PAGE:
In Two Years of Economic Recovery, Women Lost Jobs, Men Found Them
During the sluggish two-year recovery from the Great Recession, men have gained 768,000 jobs while women have lost 218,000 jobs. This new gender gap in employment trends represents a sharp turnabout from the recession itself, when men lost more than twice as many jobs as women. The current recovery is the first since 1970 in which women have lost jobs while men have gained them.
Home Sweet Home. Still.
The five-year swoon in home prices has done little to shake the confidence of the American public in the investment value of homeownership. A new survey finds that fully eight-in-ten (81%) adults agree that buying a home is the best long-term investment a person can make although there has been some falloff in the intensity of the public’s faith.
New Jobs in Recession and Recovery: Who Are Getting Them and Who Are Not
In testimony before the House Judiciary Subcommittee on Immigration Policy and Enforcement, the Pew Hispanic Center’s Rakesh Kochhar explains why for the first time since the official end of the Great Recession in June 2009, native-born workers in the second half of 2010 joined foreign-born workers in experiencing the beginnings of a recovery in employment.
How a Different America Responded to the Great Depression
The American public’s sour mood is in interesting contrast with many of the public’s views during the Great Depression of the 1930s, not only on economic, political and social issues, but also on the role of government in addressing them.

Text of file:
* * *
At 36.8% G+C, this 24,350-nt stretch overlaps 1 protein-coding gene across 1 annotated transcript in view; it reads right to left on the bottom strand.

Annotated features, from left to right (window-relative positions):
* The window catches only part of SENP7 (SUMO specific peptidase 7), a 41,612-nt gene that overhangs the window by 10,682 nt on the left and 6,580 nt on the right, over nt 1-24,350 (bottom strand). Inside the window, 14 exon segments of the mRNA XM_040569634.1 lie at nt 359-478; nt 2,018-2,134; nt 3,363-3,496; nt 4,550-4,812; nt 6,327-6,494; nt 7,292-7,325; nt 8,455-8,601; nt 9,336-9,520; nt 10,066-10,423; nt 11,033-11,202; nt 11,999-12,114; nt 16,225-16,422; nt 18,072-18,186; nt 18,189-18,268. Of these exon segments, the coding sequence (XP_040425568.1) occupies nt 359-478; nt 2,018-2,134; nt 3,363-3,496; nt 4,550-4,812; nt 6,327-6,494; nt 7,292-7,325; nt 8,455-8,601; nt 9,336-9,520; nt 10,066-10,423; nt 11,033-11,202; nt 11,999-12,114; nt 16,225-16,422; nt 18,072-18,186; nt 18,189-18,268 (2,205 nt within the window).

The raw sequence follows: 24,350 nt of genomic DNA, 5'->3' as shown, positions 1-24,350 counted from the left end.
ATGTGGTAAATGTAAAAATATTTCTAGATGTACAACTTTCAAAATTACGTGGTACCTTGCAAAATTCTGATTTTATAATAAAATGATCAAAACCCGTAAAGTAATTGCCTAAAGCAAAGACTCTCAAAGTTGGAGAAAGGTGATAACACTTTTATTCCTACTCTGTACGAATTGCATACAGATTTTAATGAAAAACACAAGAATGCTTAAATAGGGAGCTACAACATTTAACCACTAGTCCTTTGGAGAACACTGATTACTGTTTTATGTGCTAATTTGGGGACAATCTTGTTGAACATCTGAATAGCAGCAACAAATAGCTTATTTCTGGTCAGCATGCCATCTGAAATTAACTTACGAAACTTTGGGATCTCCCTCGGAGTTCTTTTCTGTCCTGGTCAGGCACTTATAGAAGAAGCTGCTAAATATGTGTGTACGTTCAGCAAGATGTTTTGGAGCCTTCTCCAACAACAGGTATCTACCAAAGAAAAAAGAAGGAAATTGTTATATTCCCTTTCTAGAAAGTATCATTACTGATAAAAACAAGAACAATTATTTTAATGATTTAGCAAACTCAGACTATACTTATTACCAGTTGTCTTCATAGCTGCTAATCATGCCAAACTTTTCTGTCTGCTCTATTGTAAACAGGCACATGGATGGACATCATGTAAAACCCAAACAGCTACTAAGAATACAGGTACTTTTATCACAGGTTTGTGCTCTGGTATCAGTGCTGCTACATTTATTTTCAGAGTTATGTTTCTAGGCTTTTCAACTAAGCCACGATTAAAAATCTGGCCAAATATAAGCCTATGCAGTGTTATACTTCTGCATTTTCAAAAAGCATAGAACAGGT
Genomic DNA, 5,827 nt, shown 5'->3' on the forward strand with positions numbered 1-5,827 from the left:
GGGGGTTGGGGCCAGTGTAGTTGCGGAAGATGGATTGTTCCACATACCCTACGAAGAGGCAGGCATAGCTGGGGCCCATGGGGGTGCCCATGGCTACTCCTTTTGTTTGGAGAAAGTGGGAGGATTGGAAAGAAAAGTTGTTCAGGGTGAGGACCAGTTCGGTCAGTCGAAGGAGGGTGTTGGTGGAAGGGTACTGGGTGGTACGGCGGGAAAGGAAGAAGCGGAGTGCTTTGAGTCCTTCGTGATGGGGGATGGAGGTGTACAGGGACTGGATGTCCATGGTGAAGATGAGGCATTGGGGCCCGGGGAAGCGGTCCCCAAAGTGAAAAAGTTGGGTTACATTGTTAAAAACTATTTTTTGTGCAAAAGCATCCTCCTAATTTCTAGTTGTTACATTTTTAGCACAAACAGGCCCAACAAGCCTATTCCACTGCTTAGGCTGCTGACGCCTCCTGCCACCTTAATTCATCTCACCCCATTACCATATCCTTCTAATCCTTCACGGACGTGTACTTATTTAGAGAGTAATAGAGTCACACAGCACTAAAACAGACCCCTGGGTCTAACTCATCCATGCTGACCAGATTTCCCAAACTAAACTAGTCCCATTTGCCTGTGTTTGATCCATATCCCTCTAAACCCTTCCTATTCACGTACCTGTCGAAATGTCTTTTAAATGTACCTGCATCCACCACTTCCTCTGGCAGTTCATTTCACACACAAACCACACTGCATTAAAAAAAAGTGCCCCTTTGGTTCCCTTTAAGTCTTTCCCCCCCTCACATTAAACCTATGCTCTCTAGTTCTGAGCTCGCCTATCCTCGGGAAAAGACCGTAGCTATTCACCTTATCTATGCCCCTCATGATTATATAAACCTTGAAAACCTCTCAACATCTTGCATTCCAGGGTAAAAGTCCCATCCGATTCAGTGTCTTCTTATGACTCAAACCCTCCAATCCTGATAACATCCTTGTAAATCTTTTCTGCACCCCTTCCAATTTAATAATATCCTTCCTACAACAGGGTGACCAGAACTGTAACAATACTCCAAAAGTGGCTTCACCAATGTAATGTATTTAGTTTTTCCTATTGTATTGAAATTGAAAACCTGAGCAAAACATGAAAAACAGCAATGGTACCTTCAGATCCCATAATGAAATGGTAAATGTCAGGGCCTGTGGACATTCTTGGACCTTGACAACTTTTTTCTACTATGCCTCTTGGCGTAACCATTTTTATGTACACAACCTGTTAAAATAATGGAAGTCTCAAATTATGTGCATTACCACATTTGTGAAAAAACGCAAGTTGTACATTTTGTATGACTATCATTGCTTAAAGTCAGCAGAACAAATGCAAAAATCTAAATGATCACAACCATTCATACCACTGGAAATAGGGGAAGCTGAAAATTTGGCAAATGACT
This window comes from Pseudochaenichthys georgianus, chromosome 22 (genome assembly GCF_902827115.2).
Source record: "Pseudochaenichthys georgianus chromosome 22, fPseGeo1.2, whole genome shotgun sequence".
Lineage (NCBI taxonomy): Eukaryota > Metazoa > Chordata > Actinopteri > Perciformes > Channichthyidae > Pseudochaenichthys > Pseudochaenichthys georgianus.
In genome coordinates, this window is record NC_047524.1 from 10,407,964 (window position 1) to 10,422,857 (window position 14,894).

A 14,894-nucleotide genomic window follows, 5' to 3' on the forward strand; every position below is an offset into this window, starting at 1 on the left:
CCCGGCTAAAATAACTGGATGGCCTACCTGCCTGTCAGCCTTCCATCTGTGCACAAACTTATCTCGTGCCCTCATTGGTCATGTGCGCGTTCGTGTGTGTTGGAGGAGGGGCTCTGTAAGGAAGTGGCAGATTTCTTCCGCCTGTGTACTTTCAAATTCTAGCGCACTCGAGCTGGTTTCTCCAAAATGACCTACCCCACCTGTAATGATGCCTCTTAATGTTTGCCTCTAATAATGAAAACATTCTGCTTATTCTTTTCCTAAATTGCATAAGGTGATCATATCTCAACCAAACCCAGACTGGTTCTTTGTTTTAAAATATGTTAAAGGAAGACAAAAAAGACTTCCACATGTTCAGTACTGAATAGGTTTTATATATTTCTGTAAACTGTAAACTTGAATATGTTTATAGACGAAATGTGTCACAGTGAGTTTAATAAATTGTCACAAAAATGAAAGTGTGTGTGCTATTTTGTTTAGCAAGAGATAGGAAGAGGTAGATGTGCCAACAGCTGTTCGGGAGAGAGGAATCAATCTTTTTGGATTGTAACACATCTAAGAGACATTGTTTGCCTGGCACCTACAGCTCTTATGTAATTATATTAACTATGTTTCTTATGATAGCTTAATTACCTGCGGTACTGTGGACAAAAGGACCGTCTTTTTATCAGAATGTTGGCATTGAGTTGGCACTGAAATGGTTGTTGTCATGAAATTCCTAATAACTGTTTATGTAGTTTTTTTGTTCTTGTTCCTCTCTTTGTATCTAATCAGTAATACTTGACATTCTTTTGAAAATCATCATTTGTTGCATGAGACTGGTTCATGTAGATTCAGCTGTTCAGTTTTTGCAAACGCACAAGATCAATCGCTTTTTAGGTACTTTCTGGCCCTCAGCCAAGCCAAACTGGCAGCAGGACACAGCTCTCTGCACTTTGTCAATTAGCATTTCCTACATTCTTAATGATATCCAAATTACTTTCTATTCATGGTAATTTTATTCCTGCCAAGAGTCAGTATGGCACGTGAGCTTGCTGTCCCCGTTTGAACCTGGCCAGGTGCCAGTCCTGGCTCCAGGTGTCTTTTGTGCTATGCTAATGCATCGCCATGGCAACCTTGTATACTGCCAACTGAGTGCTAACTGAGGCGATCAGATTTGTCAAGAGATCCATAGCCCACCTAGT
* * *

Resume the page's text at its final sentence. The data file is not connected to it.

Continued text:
In the depths of the 1981-1982 recession, Americans were far more displeased with their president and his policies than were their predecessors during the Great Depression, more so even than in today’s high-unemployment economy.
After the Great Recession: Foreign Born Gain Jobs; Native Born Lose Jobs
Immigrants are gaining jobs at a time when native-born workers continue to sustain losses. Foreign-born workers job gains may be the result of greater flexibility with regard to wages and hours of work or greater mobility. But despite rising employment, immigrants have experienced a sharp decline in earnings as well as a still substantial net loss in jobs.
Is the Recession Linked to Fewer Marriages?
When researchers look at possible links among social, economic and demographic trends — such as the current recession and declining marriage rates — they face a challenge. Two trends may be heading in the same direction, but are they related? Correlation, the statisticians frequently warn, is no guarantee of causation.
One Recession, Two Americas
For a narrow majority of Americans (55%), the Great Recession brought a mix of unemployment, missed mortgage or rent payments, shrinking paychecks and shattered household budgets. But for the other 45%, the recession was largely free of such difficulties.
Nearly six-in-ten Americans say it is “unacceptable” for homeowners to stop making their mortgage payments, but more than a third say the practice of “walking away” from a home mortgage is acceptable under certain circumstances. Homeowners whose home values declined during the recession and those who have spent time unemployed are more likely to say that “walking away” from a mortgage is acceptable.
Since the Start of the Great Recession, More Children Raised by Grandparents
One child in 10 in the U.S. lives with a grandparent, a share that increased slowly and steadily over the past decade before rising sharply from 2007 to 2008, the first year of the Great Recession. About 40% of all children who live with a grandparent (or grandparents) are also being raised primarily by that grandparent.